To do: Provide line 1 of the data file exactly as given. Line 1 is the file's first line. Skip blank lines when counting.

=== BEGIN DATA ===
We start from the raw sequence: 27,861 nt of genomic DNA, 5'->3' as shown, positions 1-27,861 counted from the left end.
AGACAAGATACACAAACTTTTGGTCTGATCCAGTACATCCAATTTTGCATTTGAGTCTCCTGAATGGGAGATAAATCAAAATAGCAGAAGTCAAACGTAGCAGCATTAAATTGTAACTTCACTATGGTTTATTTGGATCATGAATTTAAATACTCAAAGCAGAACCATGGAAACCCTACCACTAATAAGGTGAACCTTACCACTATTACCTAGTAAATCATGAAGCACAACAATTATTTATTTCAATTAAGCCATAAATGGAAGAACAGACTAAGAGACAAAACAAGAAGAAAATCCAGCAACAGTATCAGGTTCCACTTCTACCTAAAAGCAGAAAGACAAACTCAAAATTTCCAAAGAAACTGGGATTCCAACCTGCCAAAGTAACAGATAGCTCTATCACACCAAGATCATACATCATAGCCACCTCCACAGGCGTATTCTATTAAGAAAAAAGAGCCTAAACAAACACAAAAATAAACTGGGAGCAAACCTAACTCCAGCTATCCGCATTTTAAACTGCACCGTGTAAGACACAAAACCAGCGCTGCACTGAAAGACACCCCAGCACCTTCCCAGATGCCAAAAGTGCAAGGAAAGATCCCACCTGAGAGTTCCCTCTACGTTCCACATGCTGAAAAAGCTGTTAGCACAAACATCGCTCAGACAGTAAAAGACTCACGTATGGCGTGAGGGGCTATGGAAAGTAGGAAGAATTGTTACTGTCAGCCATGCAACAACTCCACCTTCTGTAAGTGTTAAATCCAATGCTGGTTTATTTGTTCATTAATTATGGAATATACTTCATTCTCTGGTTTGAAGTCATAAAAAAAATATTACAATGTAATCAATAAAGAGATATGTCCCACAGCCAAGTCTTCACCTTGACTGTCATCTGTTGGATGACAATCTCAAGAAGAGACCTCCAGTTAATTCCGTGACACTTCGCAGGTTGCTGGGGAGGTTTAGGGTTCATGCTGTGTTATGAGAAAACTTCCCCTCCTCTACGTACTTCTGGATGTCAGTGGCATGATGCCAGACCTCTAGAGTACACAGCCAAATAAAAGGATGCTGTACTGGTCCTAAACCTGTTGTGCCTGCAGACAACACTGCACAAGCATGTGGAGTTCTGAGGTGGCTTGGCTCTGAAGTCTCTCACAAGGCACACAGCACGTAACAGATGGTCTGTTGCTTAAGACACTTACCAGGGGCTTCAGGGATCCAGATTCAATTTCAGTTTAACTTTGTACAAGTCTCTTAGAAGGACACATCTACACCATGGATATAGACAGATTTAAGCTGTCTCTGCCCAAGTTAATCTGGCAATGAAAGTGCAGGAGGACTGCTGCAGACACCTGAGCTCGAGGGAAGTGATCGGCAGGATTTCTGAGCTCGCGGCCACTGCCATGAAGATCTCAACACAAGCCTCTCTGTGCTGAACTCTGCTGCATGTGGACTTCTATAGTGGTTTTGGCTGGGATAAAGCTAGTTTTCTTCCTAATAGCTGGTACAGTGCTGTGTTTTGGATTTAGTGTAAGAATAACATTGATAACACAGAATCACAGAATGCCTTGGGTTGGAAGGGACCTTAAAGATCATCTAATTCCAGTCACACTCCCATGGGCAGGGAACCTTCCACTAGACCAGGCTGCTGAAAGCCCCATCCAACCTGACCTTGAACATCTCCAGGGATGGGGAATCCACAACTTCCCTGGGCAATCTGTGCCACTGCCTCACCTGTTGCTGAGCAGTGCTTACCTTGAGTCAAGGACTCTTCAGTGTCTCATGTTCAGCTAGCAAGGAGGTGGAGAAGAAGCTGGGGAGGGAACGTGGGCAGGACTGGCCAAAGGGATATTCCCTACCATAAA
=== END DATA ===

We start from the raw sequence: 27,861 nt of genomic DNA, 5'->3' as shown, positions 1-27,861 counted from the left end.